The Cult Asian Sidebar
“I love the Cult Asian stuff,” said SBIFF program manager Cevin
Cathell, who had a former life as a real film producer. “Maybe it’s
because it comes out of cultures,” she said, picking her words
carefully, “where the accent is on trying to be so homogenous and
mannerly. Whatever it is, these are very strange films and almost
all of them are beautiful.”
Cathell knows whereof she speaks, having had an active hand in
producing films as varied as Eve’s Bayou and Texas Chainsaw
Massacre IV. She most appreciates the fact that filmmakers can
negotiate the logistics of hanging bodies on meathooks and yet have
production values that soar. “One of the best things was that last
year when we did this, I had to look for films. This year we had
submissions,” she said.
Among them, Cathell is particularly happy with D (Yoh Komaya),
which many have described as a Japanese version of The Grifters.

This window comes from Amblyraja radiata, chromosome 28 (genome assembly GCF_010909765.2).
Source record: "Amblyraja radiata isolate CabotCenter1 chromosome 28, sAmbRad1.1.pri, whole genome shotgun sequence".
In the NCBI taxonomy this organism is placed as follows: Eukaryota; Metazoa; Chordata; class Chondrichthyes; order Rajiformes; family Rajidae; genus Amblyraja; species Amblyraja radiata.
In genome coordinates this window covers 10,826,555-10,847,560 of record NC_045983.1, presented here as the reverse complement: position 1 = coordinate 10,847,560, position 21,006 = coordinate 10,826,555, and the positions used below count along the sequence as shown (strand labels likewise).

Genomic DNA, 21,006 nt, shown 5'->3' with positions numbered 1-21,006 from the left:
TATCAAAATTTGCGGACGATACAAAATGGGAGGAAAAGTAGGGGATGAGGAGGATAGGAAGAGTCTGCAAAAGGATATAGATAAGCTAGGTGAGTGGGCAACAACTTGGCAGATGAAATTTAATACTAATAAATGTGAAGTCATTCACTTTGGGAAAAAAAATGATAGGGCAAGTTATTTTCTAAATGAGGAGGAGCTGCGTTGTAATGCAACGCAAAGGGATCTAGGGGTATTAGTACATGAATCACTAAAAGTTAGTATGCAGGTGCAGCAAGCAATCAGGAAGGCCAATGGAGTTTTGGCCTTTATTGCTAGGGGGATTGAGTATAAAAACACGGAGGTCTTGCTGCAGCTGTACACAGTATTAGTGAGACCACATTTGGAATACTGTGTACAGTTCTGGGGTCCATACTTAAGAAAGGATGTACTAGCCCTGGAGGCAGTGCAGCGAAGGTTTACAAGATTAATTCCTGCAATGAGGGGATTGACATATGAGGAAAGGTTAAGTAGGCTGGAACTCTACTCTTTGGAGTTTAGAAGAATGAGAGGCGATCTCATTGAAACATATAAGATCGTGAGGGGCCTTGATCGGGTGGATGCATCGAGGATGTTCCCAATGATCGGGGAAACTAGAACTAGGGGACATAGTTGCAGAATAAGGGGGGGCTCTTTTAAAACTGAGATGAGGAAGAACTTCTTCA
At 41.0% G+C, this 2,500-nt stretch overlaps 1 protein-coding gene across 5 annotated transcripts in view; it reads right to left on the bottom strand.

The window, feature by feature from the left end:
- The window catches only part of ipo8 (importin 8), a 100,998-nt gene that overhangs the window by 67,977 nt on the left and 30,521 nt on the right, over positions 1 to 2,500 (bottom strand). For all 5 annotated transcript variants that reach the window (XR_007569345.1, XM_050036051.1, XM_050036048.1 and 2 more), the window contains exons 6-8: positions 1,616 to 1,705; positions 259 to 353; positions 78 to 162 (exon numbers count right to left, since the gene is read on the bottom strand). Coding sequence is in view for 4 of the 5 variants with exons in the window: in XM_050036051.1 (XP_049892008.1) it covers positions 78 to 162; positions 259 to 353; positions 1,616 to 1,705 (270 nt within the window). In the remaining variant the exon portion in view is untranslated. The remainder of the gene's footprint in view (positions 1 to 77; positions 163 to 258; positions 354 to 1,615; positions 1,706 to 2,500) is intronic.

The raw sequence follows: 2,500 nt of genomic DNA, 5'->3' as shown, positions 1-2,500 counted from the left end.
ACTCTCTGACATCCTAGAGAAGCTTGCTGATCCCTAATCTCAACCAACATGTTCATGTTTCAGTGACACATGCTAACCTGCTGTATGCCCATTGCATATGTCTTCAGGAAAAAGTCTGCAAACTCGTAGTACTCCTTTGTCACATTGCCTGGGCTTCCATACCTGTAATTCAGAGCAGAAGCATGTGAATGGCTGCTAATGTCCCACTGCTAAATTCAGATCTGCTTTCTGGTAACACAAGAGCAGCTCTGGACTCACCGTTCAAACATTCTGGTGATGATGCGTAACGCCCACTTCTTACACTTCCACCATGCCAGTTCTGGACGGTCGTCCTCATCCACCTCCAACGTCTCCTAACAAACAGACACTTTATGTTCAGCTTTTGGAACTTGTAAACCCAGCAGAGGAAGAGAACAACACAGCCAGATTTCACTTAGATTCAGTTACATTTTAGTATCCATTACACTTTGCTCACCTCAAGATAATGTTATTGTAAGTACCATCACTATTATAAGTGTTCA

Another, which she merrily terms “really bizarre,” is School Daze
(Kentarô Moriya), the story of a child star who leaves the biz
because of untrue rumors spread about his parents. Later in life he
becomes associated with a television series loosely based on his
own life. Don’t you hate when that happens?
Asian cinema, as fans of Ju-On and Ringu know, has a slightly
different take on the ghost story, partly because they integrate
spirits into daily life. Both R-Point (Su-chang Kong) and Vital
(Shinya Tsukumoto) tell stories that veer into the ghostly and are
not so dependent on special effects to work their eeriness, Cathell
said. For my part, I can attest to two films in this very worthy
series. The Hidden Blade (Yamada) begins slowly, as the story of a
samurai living in the age where bullets have begun to do the work
of blades. Both a love story and a tragic tale of choice, the
shocking conclusion offers an elegy to an era as well.
But perhaps the most-awaited film is Sympathy for Lady
Vengeance, by the now-esteemed Korean director Chan-wook Park. Far
from being a sequel to either Oldboy or Sympathy for Mr. Vengeance,
this is a stand-alone film of almost wrenching emotions, though
sadly it will only be shown on Super Bowl Sunday. There is a
rawness to revenge, but there can be an almost overwhelmingly
subtle army of justifications. I’m pretty sure you will root for
the mayhem-bringer while you sit in awe of the beauty slipped in
between the strange unmannerly visions.